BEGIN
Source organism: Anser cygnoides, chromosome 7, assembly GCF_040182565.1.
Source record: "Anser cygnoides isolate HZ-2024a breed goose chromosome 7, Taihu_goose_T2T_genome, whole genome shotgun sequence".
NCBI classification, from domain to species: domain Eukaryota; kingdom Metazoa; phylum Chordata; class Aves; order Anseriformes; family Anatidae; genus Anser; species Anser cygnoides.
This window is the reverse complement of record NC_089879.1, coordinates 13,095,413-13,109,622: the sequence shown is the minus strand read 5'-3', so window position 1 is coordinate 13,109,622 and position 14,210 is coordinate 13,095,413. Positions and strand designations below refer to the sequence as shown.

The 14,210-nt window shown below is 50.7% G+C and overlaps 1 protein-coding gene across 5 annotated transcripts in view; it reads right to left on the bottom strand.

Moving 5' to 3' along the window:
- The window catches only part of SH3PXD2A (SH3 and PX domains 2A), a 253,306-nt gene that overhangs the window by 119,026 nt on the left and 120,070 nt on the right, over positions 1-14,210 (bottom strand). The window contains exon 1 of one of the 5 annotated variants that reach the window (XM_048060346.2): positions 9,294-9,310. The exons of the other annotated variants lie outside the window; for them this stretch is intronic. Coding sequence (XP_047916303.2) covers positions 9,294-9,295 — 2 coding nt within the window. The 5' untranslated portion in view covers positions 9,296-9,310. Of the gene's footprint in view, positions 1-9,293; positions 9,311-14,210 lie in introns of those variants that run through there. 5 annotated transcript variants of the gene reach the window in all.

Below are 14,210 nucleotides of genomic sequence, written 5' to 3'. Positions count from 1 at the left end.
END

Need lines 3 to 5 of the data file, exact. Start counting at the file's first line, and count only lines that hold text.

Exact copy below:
NCBI classification, from domain to species: domain Eukaryota; kingdom Metazoa; phylum Chordata; class Aves; order Anseriformes; family Anatidae; genus Anser; species Anser cygnoides.
This window is the reverse complement of record NC_089879.1, coordinates 13,095,413-13,109,622: the sequence shown is the minus strand read 5'-3', so window position 1 is coordinate 13,109,622 and position 14,210 is coordinate 13,095,413. Positions and strand designations below refer to the sequence as shown.

The 14,210-nt window shown below is 50.7% G+C and overlaps 1 protein-coding gene across 5 annotated transcripts in view; it reads right to left on the bottom strand.